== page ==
An Enemy of the People

by Henrik Ibsen (1882)

Act 4

Dr. Stockmann - Male, 35 to over 50 yrs

Scene partner - Citizens of the town

Monologue - Comedic, 2:00 to 3:00 min

Dr. Stockmann:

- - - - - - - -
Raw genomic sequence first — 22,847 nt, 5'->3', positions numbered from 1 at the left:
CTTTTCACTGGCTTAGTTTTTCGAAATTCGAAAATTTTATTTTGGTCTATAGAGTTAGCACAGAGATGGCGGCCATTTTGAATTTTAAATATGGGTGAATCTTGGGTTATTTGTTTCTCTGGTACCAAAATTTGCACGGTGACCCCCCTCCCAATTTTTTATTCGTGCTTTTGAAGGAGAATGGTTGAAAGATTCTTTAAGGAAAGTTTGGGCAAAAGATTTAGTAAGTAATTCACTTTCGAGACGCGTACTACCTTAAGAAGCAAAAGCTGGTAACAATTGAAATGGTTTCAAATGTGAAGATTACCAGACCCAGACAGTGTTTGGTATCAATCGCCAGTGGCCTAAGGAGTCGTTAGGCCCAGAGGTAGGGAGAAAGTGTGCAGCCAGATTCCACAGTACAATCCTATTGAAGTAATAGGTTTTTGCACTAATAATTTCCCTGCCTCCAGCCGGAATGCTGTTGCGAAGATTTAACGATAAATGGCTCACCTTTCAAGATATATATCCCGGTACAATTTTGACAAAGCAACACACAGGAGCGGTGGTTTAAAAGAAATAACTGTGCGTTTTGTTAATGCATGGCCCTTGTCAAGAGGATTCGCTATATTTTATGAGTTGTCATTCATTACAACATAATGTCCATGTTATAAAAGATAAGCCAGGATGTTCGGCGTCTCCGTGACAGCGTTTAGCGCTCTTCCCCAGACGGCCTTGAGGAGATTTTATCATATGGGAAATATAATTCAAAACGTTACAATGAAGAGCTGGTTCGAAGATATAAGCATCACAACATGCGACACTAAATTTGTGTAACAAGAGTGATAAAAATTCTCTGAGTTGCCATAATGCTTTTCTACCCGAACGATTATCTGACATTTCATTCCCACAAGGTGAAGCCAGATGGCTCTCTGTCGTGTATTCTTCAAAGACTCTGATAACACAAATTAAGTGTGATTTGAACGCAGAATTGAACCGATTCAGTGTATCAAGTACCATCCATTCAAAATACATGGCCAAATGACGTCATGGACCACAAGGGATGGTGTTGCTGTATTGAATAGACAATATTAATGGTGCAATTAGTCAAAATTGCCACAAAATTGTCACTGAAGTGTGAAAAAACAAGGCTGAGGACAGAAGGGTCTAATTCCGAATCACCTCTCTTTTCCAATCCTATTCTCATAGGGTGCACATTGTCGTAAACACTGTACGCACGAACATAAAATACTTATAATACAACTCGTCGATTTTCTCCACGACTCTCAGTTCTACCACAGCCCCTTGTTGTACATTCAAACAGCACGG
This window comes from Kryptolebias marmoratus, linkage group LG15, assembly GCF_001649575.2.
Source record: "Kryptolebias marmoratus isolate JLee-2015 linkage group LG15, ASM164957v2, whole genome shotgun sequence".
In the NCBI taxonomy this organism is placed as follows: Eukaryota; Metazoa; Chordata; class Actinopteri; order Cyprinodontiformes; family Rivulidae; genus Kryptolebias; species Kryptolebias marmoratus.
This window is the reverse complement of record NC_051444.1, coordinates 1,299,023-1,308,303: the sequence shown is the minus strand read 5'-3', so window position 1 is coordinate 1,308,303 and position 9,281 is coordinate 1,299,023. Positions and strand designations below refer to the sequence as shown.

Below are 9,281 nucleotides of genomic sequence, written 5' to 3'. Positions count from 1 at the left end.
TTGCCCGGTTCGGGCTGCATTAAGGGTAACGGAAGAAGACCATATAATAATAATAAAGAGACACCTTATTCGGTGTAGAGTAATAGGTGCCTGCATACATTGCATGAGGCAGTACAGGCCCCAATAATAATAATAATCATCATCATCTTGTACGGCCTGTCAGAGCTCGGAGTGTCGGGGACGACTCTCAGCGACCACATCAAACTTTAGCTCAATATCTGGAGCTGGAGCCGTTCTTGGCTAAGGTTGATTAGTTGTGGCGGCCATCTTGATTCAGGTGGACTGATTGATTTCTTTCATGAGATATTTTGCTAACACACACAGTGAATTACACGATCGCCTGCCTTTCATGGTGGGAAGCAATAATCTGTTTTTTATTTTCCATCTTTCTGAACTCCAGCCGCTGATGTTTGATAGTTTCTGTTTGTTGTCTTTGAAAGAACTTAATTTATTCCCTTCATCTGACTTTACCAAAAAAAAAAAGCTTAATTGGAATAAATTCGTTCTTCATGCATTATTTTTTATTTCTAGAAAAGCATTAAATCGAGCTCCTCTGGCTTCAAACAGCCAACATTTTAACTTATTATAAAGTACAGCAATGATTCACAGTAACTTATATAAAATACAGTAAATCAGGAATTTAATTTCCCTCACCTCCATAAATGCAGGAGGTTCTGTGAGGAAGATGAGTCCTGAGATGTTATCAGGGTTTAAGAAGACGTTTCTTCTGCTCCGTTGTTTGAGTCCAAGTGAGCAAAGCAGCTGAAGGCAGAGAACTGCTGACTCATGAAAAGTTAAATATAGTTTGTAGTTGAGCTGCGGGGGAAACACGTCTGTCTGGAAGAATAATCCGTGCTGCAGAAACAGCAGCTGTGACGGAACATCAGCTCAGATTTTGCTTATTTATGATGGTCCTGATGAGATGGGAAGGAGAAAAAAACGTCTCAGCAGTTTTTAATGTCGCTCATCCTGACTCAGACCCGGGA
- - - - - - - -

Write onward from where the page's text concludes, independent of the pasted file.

No, confound it, you are right! — you have never had the courage to. Well, I won't put you in a hole, Mr. Hovstad. Let us say it is I that am the freethinker, then. I am going to prove to you, scientifically, that the "People's Messenger" leads you by the nose in a shameful manner when it tells you that you — that the common people, the crowd, the masses, are the real essence of the People. That is only a newspaper lie, I tell you! The common people are nothing more than the raw material of which a People is made. Well, isn't that the case? Isn't there an enormous difference between a well-bred and an ill-bred strain of animals? Take, for instance, a common barn-door hen. What sort of eating do you get from a shrivelled up old scrag of a fowl like that? Not much, do you! And what sort of eggs does it lay? A fairly good crow or a raven can lay pretty nearly as good an egg. But take a well-bred Spanish or Japanese hen, or a good pheasant or a turkey — then you will see the difference. Or take the case of dogs, with whom we humans are on such intimate terms. Think first of an ordinary common cur — I mean one of the horrible, coarse-haired, low-bred curs that do nothing but run about the streets and befoul the walls of the houses. Compare one of these curs with a poodle whose sires for many generations have been bred in a gentleman's house, where they have had the best of food and had the opportunity of hearing soft voices and music. Do you not think that the poodle's brain is developed to quite a different degree from that of the cur? Of course it is. It is puppies of well-bred poodles like that, that showmen train to do incredibly clever tricks — things that a common cur could never learn to do even if it stood on its head.

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